Marketplace AM for June 14, 2006

Episode Description 

Underdogs of war

Iraqi interpreters work with foreign troops and media at great personal risk. About 5,000 fill that vital role for the US military. Ben Gilbert visited a base outside Ramadi to talk to some of them about their jobs.
Posted In: Canada, Washington

Wanted: Office spouse

Spend more time with your co-workers than your family? Commentator Lucy Kellaway recommends an office spouse. As she searches for her new workplace beau, she offers up these tips and warnings.

Airbus shares plummet

Shares for European airplane maker Airbus fell sharply today. Driving the nosedive was news of yet another delay in the delivery of its A-380 super jumbo jet. From London, Stephen Beard reports.
Posted In: Canada

Northwest flight attendants hold out

A bankruptcy court has given the thumbs-up to deals Northwest Airlines struck with pilots, baggage handlers and ground workers. But there's still no agreement with one important group of workers. Stacey Vanek-Smith reports.

'Specialists' on trial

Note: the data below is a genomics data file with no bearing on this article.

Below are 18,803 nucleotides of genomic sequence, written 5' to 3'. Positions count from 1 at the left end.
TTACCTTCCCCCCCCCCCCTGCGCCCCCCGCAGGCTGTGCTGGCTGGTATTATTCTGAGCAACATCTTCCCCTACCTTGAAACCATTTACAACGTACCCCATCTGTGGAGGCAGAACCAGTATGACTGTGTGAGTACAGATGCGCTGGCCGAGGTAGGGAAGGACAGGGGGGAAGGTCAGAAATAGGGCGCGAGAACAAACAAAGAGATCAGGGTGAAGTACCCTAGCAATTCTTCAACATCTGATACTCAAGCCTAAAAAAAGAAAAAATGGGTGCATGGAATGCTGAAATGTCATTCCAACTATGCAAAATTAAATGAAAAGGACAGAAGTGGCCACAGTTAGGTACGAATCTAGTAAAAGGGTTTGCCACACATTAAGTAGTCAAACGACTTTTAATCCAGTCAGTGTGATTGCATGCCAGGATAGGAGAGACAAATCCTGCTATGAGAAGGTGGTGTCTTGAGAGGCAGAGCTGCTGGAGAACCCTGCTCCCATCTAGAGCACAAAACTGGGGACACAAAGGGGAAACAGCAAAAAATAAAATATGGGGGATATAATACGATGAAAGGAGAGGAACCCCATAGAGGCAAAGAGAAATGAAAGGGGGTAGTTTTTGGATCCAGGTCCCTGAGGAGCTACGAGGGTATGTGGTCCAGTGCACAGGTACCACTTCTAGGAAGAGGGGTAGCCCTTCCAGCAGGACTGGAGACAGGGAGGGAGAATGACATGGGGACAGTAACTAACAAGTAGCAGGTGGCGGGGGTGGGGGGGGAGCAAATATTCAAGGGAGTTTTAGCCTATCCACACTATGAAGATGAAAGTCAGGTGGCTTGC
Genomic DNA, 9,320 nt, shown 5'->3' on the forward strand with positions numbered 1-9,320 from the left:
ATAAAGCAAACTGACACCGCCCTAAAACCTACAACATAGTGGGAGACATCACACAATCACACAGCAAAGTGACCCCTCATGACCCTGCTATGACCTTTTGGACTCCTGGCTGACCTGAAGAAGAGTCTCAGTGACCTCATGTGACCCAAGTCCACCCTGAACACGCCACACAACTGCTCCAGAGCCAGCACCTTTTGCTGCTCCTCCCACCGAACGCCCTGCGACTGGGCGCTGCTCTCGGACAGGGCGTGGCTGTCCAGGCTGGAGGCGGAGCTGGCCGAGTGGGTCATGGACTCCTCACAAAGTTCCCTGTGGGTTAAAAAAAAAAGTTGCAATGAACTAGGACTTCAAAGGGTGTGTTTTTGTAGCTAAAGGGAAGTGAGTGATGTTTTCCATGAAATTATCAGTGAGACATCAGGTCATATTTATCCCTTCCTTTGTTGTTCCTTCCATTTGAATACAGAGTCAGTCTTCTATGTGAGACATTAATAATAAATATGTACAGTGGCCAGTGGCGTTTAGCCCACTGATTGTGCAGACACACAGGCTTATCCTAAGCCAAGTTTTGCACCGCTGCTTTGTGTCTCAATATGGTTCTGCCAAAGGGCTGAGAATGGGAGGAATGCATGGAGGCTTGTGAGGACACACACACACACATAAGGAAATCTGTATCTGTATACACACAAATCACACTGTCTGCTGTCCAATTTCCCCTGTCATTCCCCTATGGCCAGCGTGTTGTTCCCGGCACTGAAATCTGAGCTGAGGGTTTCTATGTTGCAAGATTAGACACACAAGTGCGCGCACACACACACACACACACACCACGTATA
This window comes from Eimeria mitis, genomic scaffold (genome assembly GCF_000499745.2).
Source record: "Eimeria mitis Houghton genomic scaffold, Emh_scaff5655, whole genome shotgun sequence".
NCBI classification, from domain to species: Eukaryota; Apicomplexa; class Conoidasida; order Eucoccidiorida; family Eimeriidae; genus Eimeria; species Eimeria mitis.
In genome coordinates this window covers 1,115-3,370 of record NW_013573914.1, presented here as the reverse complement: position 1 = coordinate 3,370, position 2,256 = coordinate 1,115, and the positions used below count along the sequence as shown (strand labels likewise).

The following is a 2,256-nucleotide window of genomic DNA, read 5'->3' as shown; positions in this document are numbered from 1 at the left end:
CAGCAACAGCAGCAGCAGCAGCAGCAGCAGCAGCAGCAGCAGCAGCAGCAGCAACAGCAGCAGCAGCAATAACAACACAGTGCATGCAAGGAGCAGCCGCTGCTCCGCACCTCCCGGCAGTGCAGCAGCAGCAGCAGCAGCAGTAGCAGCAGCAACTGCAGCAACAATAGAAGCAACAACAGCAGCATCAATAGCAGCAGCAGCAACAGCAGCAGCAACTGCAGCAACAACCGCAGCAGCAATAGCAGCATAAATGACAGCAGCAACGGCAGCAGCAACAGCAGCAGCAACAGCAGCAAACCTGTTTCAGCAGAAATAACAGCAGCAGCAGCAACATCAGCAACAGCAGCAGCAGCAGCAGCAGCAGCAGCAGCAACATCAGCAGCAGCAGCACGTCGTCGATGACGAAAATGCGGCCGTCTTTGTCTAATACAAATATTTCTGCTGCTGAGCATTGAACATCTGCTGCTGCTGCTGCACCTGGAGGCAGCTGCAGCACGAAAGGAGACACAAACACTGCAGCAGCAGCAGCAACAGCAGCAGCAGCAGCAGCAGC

Two traders who specialize in creating markets for underperforming stocks on the New York Stock Exchange go on trial today for allegedly cheating investors. Alisa Roth reports.
Posted In: Wall Street

Mattel, Cartoon Network hook up

Toymaker Mattel hopes a new licensing and merchandizing deal with the kids cable network will boost slumping revenue. Lisa Napoli reports.

Freezing US assets tied to Iran

The Treasury Department yesterday froze the US assets of four companies who do business with Iran. Ashley Milne-Tyte reports.

AMA wants to slash sodium levels

The American Medical Association yesterday urged restaurants and food manufactures to cut their use of salt in half to help prevent high blood pressure and heart disease. Helen Palmer reports.
Posted In: Health

One-second advertising

Broadcasting giant Clear Channel is considering a new format for radio advertising called blinks. Will one-second ad spots work? Shia Levitt has more.

Hurricane relief fraud

Today Congress looks at an audit that found massive abuse of FEMA relief money. As much $1.4 billion — or 16% — of the money was spent on things like tropical vacations, football tickets, even a sex change.
Posted In: Washington

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